A creative and adventurous Australian bloke’s battle with clinical depression
and Anno Domini.
Around 2000 men take their own lives in Australia each year, which is approximately four times the female suicide rate. But only about half as many men as women suffer from clinical depression. It seems obvious that this disparity in suicides is due to the Aussie bloke’s self-image of toughness and taciturnity, many being reluctant to confide even in their girlfriends or wives, let alone their close mates, about any severe depression they experience. And so they suffer often in silence, seeking no help from health professionals until it is too late and they cannot resist the strong urge to self-destruction that is a symptom typical of both clinical and manic depression, bi-polar disorder as the latter is now more commonly called.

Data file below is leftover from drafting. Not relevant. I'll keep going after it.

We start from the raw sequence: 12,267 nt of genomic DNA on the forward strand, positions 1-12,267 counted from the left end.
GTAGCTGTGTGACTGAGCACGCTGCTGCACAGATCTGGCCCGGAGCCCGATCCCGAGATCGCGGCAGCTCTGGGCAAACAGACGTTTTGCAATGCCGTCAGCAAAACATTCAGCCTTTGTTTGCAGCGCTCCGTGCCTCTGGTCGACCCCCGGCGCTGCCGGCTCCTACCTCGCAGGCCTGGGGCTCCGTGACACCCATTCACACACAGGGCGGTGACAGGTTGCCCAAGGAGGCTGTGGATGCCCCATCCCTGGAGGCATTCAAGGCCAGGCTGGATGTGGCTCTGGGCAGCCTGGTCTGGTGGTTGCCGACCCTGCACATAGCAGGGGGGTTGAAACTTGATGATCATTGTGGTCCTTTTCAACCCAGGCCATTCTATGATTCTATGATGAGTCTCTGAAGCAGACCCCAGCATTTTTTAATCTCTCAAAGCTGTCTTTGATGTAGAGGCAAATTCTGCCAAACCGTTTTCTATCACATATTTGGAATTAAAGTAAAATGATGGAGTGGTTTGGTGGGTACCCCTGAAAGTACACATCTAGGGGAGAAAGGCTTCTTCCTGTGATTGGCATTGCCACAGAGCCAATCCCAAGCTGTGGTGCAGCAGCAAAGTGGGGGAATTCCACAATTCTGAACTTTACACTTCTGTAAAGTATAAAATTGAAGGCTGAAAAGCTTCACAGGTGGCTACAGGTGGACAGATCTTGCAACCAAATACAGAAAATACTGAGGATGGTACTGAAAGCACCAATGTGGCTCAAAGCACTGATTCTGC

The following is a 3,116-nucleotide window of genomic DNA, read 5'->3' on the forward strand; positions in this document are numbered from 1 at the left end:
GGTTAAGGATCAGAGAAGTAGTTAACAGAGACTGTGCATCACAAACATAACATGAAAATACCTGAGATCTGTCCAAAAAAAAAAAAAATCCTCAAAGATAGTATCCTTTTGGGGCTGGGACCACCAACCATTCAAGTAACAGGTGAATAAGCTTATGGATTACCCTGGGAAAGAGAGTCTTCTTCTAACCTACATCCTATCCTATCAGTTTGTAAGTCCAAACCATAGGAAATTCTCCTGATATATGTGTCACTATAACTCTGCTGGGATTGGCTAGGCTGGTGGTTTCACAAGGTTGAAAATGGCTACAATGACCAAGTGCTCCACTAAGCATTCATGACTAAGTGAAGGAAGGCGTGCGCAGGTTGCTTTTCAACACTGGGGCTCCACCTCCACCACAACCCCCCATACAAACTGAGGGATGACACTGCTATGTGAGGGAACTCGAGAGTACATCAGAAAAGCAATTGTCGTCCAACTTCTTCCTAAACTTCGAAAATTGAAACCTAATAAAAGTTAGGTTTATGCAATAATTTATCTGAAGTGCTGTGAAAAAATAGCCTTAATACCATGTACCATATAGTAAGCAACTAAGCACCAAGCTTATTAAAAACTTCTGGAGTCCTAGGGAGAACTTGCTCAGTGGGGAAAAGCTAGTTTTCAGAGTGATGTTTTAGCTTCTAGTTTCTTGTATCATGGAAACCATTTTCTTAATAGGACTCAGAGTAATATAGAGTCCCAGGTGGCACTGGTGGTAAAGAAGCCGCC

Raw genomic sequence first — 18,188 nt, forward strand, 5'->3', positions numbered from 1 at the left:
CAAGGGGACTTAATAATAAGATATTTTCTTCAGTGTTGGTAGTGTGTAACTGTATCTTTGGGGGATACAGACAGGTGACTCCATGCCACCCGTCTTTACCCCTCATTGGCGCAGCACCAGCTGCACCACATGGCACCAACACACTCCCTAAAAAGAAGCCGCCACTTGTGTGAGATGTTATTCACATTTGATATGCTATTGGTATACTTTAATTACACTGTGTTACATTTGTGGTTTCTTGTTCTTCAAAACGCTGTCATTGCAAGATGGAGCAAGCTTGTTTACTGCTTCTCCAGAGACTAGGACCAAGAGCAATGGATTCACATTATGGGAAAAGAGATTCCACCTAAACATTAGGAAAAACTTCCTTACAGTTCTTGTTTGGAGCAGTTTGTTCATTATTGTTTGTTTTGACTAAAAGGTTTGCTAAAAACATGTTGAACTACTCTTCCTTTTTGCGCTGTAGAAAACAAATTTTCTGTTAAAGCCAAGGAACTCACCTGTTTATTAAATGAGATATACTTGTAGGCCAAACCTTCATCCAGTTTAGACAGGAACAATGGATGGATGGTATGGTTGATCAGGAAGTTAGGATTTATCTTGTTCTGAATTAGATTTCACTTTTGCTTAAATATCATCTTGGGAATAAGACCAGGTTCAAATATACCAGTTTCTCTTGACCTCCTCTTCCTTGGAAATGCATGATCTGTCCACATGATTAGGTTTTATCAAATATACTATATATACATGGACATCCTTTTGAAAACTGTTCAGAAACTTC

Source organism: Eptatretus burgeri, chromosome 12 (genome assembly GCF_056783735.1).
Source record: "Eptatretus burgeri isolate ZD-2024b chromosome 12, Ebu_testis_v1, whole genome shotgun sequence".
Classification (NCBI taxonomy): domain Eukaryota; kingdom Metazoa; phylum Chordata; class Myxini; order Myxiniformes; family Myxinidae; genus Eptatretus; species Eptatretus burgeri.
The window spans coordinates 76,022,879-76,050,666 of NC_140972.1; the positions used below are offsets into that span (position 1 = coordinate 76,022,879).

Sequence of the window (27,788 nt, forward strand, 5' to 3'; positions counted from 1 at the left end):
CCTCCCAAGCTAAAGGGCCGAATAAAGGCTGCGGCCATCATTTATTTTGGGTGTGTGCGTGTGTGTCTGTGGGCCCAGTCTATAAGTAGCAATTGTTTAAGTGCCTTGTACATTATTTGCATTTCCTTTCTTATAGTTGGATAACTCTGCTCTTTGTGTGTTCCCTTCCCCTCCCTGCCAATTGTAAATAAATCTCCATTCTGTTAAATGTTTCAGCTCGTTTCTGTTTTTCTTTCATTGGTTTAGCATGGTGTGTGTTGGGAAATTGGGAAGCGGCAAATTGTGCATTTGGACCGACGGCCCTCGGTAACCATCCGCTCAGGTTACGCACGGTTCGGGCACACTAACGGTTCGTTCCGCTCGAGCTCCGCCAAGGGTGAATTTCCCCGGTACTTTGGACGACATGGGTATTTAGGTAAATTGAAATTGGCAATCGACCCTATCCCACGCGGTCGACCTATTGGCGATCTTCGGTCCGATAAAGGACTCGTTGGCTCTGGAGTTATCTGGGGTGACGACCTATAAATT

Max Sollitt has experienced all the symptoms of clinical depression and tells in a down-to-earth, sometimes darkly humorous way how he stopped himself from becoming another unit in the grim statistics. But this autobiography is not just a story of depression defeated; it is an account of the life until the age of 77 of a seafarer and writer, bibliophile and drunkard, who makes philosophical and psychological enquiries into his relationships over the years with his parents, school-teachers, mates and the opposite sex.
So besides being a book that will interest in particular the families and friends of sufferers from mental illnesses such as clinical depression, bi-polar disorder and schizophrenia, and also, of course, the sufferers themselves, Catastroscopes is an intriguing life story with appeal for both the older and younger generations.